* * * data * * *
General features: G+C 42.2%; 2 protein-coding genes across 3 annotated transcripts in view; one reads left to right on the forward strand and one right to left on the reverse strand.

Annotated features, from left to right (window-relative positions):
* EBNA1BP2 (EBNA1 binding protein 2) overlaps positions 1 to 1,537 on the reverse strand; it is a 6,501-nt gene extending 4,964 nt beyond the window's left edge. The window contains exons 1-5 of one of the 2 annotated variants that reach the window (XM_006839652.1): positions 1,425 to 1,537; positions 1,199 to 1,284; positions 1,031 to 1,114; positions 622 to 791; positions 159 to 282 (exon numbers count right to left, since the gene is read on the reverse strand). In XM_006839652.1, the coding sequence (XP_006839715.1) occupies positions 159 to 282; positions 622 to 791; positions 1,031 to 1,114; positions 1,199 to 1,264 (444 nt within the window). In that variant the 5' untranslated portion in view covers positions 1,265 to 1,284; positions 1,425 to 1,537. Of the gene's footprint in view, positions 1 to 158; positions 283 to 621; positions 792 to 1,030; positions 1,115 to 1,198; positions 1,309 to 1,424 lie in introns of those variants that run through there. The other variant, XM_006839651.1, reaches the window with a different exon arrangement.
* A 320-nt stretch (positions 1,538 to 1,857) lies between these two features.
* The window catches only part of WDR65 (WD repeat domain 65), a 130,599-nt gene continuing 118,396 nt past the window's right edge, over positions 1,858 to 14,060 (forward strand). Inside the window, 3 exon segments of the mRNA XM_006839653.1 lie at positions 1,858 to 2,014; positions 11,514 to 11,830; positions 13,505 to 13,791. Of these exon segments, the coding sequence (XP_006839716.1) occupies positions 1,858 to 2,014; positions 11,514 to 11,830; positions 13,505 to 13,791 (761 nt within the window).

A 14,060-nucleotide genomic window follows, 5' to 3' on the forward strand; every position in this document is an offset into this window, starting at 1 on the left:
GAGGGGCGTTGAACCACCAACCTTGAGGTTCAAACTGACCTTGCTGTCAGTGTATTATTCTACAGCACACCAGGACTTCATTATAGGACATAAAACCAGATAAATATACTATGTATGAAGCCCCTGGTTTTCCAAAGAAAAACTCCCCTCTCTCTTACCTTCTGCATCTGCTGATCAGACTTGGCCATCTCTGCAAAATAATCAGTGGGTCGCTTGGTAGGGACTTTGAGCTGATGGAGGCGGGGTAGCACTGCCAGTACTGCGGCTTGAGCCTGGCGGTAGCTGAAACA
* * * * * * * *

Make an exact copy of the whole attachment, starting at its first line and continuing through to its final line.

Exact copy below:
General features: G+C 42.2%; 2 protein-coding genes across 3 annotated transcripts in view; one reads left to right on the forward strand and one right to left on the reverse strand.

Annotated features, from left to right (window-relative positions):
* EBNA1BP2 (EBNA1 binding protein 2) overlaps positions 1 to 1,537 on the reverse strand; it is a 6,501-nt gene extending 4,964 nt beyond the window's left edge. The window contains exons 1-5 of one of the 2 annotated variants that reach the window (XM_006839652.1): positions 1,425 to 1,537; positions 1,199 to 1,284; positions 1,031 to 1,114; positions 622 to 791; positions 159 to 282 (exon numbers count right to left, since the gene is read on the reverse strand). In XM_006839652.1, the coding sequence (XP_006839715.1) occupies positions 159 to 282; positions 622 to 791; positions 1,031 to 1,114; positions 1,199 to 1,264 (444 nt within the window). In that variant the 5' untranslated portion in view covers positions 1,265 to 1,284; positions 1,425 to 1,537. Of the gene's footprint in view, positions 1 to 158; positions 283 to 621; positions 792 to 1,030; positions 1,115 to 1,198; positions 1,309 to 1,424 lie in introns of those variants that run through there. The other variant, XM_006839651.1, reaches the window with a different exon arrangement.
* A 320-nt stretch (positions 1,538 to 1,857) lies between these two features.
* The window catches only part of WDR65 (WD repeat domain 65), a 130,599-nt gene continuing 118,396 nt past the window's right edge, over positions 1,858 to 14,060 (forward strand). Inside the window, 3 exon segments of the mRNA XM_006839653.1 lie at positions 1,858 to 2,014; positions 11,514 to 11,830; positions 13,505 to 13,791. Of these exon segments, the coding sequence (XP_006839716.1) occupies positions 1,858 to 2,014; positions 11,514 to 11,830; positions 13,505 to 13,791 (761 nt within the window).

A 14,060-nucleotide genomic window follows, 5' to 3' on the forward strand; every position in this document is an offset into this window, starting at 1 on the left:
GAGGGGCGTTGAACCACCAACCTTGAGGTTCAAACTGACCTTGCTGTCAGTGTATTATTCTACAGCACACCAGGACTTCATTATAGGACATAAAACCAGATAAATATACTATGTATGAAGCCCCTGGTTTTCCAAAGAAAAACTCCCCTCTCTCTTACCTTCTGCATCTGCTGATCAGACTTGGCCATCTCTGCAAAATAATCAGTGGGTCGCTTGGTAGGGACTTTGAGCTGATGGAGGCGGGGTAGCACTGCCAGTACTGCGGCTTGAGCCTGGCGGTAGCTGAAACA